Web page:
The only other point to Coloradans to take away from this failed attempt to turn Joe Biden into some kind of tofu-eating nanny state tyrant forcing lefty lifestyle choices on red-meat America is this: while it was laughed off overwhelmingly by the major national media, Colorado press spent weeks taking a similarly false attack on Gov. Jared Polis seriously. Polis’ declaration of “MeatOut Day” in March calling on residents to eat less meat on one day out of the year, one of hundreds signed by the governor every year, was hyped out of all earthly recognition by downtrodden Colorado Republicans–and the local press obligingly helped process their nothingburger into a full-on political sausagefest.

We’ll say it one more time for both audiences: no one is coming for your meat.

Here’s hoping we never have an occasion to write those words again.


Everything is Going Great in Douglas County!

Douglas County Board of Commissioners George Teal, Lora Thomas, and Abe Laydon

At the end of last week, we noted in this space that the Douglas County Commissioners were uniformly declaring that the COVID-19 pandemic had ended, despite, you know, facts and evidence and stuff. Commissioner Abe Laydon was particularly tone-deaf in comparing the COVID-19 pandemic to The Emperor’s New Clothes.

This week, The Denver Post reported that Douglas County Commissioners had fired a representative of the Tri-County Board of Health for “creating distrust” in the county. Marsha Jaroch was canned because she disagrees with the DougCo Commissioners’ weird obsession with getting rid of the Tri-County Board of Health because they are mad that the organization wanted people wear masks so as not to spread COVID-19 (and before you ask…yes, that does seem like a prudent thing for a BOARD OF HEALTH to recommend).

But as The Douglas County News-Press reports, this is just the tip of the rapidly-melting iceberg in this cesspool of local Republican politics:

Infighting has broken out among Douglas County commissioners after the board chair was stripped of that title and the members began lobbing accusations at each other.

The conflict began after Commissioner Lora Thomas posted to her personal website that she was removed from her position as the board’s chair by her fellow two commissioners.

In the April 21 post, Thomas said Commissioners Abe Laydon and George Teal voted during a Monday, April 19 work session meeting to remove her as chair.

The county’s board chair serves as the public representative and leader of the board, according to the county’s policy for commissioners. They preside over meetings and decide agendas. Normally, the chair and vice chair are selected on a rotating basis based on district, according to the policy.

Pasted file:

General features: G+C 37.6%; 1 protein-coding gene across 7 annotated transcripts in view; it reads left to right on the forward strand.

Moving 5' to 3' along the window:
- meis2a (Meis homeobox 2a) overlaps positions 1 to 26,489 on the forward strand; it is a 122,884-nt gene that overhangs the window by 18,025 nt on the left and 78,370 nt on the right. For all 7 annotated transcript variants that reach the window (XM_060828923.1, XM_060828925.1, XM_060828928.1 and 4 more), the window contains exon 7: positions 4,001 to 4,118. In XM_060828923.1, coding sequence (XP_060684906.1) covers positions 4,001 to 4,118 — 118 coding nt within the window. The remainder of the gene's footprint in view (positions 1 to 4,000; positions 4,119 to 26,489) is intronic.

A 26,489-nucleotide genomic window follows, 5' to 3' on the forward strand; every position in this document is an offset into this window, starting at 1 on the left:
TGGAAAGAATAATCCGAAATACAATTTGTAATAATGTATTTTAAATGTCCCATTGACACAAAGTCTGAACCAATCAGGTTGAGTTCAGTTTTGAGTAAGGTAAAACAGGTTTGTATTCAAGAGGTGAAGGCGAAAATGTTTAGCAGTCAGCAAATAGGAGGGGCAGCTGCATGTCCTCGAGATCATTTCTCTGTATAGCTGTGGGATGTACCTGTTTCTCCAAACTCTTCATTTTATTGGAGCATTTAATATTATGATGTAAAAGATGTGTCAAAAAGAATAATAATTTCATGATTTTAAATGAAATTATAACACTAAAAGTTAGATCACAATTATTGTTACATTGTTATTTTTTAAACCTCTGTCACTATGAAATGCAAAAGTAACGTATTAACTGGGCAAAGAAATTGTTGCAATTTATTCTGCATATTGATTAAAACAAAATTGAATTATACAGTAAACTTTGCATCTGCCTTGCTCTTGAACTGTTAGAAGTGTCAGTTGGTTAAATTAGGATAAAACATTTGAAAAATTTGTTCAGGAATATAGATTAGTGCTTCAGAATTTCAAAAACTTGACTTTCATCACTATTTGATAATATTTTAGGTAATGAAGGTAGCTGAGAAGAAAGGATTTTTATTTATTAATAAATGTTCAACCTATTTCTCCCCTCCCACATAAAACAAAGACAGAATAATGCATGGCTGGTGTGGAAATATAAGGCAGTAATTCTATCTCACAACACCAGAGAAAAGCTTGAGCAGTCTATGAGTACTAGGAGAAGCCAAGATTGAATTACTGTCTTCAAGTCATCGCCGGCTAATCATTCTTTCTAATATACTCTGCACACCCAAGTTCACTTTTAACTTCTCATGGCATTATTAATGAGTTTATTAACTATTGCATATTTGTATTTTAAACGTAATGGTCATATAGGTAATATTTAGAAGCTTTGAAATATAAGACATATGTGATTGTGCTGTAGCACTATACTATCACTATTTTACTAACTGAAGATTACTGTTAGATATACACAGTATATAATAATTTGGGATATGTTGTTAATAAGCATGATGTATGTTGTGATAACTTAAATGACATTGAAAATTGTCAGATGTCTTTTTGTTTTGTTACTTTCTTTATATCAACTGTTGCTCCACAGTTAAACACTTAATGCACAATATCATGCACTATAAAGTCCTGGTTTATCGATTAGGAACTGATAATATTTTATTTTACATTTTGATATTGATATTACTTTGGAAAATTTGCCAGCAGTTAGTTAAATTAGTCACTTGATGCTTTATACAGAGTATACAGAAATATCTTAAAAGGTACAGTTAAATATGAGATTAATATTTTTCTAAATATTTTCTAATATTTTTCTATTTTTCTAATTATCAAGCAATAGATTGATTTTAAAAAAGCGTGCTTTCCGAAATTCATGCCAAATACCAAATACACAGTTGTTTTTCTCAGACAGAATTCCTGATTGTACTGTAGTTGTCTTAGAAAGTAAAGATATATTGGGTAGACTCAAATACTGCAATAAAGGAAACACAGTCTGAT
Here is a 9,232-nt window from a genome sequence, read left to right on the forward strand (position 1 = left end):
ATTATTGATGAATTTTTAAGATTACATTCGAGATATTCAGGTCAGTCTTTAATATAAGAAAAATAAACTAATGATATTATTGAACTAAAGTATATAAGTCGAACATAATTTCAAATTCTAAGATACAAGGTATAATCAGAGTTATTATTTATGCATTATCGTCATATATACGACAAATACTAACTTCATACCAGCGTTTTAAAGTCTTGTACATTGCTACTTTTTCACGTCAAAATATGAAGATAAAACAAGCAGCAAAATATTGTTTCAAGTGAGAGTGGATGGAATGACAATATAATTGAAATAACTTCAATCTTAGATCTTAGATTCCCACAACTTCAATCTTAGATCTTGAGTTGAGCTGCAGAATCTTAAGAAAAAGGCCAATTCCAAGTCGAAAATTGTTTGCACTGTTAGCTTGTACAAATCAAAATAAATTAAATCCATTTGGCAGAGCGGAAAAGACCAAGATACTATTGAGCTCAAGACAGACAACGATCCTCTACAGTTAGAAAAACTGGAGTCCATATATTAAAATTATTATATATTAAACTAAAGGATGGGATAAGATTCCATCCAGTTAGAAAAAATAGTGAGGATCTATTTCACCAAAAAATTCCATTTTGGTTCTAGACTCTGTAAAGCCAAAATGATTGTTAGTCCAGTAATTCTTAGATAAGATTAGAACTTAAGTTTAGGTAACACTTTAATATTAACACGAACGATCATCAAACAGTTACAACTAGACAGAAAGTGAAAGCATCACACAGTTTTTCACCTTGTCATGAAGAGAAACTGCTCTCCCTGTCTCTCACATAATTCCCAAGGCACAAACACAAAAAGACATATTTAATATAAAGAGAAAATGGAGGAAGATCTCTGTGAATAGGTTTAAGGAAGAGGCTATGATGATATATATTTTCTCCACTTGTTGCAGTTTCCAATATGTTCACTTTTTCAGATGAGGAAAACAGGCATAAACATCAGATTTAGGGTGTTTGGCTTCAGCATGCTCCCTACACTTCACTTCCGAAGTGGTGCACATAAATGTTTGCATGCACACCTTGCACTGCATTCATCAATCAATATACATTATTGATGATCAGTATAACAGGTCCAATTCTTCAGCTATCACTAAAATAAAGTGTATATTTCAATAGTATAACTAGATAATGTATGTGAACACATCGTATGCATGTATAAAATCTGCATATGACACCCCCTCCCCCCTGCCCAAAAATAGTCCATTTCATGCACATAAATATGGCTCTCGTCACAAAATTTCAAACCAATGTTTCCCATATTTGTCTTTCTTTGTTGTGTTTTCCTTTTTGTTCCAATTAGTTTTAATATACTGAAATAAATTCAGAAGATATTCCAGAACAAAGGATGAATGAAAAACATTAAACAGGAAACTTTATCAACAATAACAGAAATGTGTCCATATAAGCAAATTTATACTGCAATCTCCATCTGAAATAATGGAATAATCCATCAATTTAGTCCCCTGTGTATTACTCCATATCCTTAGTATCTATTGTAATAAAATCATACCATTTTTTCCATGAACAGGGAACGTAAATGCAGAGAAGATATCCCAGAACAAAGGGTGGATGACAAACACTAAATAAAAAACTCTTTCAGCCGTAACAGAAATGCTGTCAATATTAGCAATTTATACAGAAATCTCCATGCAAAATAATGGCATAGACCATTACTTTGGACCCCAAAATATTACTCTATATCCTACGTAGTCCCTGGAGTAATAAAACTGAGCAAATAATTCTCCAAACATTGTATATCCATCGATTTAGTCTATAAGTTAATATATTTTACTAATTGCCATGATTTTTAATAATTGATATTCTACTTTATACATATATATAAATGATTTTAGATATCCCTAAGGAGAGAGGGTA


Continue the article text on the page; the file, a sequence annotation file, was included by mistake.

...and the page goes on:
In many counties, the position of “board chair” is a largely ceremonial role that transfers from one elected official to the next every year or two. The role of “board chair” might be more significant in Douglas County, although that probably depends on who you ask.

Commissioner Lora Thomas, who has been openly discussing a 2022 bid for Congress in CO-6, told Colorado Community Media that she was being targeted because of her gender, before breathlessly claiming that she is “trying to save the future of Douglas County.” Almost as an afterthought, Thomas makes vague accusations that Laydon and fellow Commissioner George Teal are pursuing “big government plans” that will harm the County’s finances.

Here’s what Laydon told The News-Press in response:

Unfortunately, Lora Thomas’ egregious abuse of power and willful deceit to advance her political self-interests over the interests of the county represents an ongoing and well-documented pattern of behavior over several years that cannot be further tolerated by the citizens we serve.

Things came to a head last week after Thomas tried to pick fights with another local municipality in a fairly obvious effort to build her Twitter “brand” and raise her own name ID. While it’s tough to choose a side in this spat without having more information, it’s worth noting that Thomas has a history of not getting along with other public officials in Douglas County.

To be fair, Douglas County Republicans aren’t normally known to be dealing from a full deck, but this is silly even by their standards. Maybe there’s a new ingredient in Coors beer or something, because it sure seems that right-wing politicians are melting down in Colorado everywhere you look.